Andrew Haigh, the writer-director, shares insights into discovering the ending of All of Us Strangers and draws inspiration from a classic Japanese ghost story.
Haigh got the idea for movie from a Japanese book called Strangers by Taichi Yamada. This book, written in 1987 and later translated into English in 2003, tells the story of a 47-year-old writer who sees the ghosts of his deceased parents draining his energy. The book was previously turned into a scary Japanese movie in 1988. Haigh’s film starring Andrew Scott and Paul Mescal, however, is quite different. Instead of a spooky tale, he created a gentle and heartwarming love story.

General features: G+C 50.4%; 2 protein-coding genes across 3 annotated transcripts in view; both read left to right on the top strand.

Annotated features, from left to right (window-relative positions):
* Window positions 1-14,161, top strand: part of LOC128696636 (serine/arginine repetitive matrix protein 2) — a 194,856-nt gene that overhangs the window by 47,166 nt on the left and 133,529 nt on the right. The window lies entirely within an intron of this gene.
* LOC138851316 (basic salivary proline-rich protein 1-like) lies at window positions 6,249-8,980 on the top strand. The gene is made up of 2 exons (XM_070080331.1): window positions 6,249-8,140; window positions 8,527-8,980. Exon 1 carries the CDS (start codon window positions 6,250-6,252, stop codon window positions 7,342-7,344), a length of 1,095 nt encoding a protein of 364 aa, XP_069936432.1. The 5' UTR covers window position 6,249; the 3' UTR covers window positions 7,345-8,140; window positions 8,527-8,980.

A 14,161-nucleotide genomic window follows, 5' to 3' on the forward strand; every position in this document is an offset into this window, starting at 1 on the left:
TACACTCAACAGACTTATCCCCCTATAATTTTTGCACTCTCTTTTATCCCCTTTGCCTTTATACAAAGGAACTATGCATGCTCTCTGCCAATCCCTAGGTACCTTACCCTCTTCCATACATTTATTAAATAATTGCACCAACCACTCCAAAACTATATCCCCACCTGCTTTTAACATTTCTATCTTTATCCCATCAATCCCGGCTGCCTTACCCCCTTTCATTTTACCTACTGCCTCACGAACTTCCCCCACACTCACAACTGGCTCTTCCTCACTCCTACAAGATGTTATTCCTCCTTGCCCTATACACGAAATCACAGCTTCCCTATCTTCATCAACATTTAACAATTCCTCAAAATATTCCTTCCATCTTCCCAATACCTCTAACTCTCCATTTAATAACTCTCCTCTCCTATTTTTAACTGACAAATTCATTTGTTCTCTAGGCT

“Even from our very early discussions, we all felt that that wasn’t necessarily what we wanted to do with the story,” Haigh says in a conversation with EW. “We tried to use the idea of a ghost in a different way.”
Reflecting on the creative process, Haigh shared insights into the making of the poignant conclusion that captivated audiences.
“In many ways, the whole film to me was a love letter saying, it’s okay. It’s quite hard. You’ve all been through some stuff, but you can move on from this and you can find love,” Haigh says. “You might lose it again, but you might find it again. That to me is an optimistic outcome in some strange sense, that you can just keep finding love even when it vanishes. And it doesn’t vanish forever. That’s important to me. That’s where it is all about love at the end.”
Producer Graham Broadbent adds, “People might perceive the end of the film as being sad, but I think when you watch it again and again, you see it’s actually more optimistic.”
All of Us Strangers is out in theatres.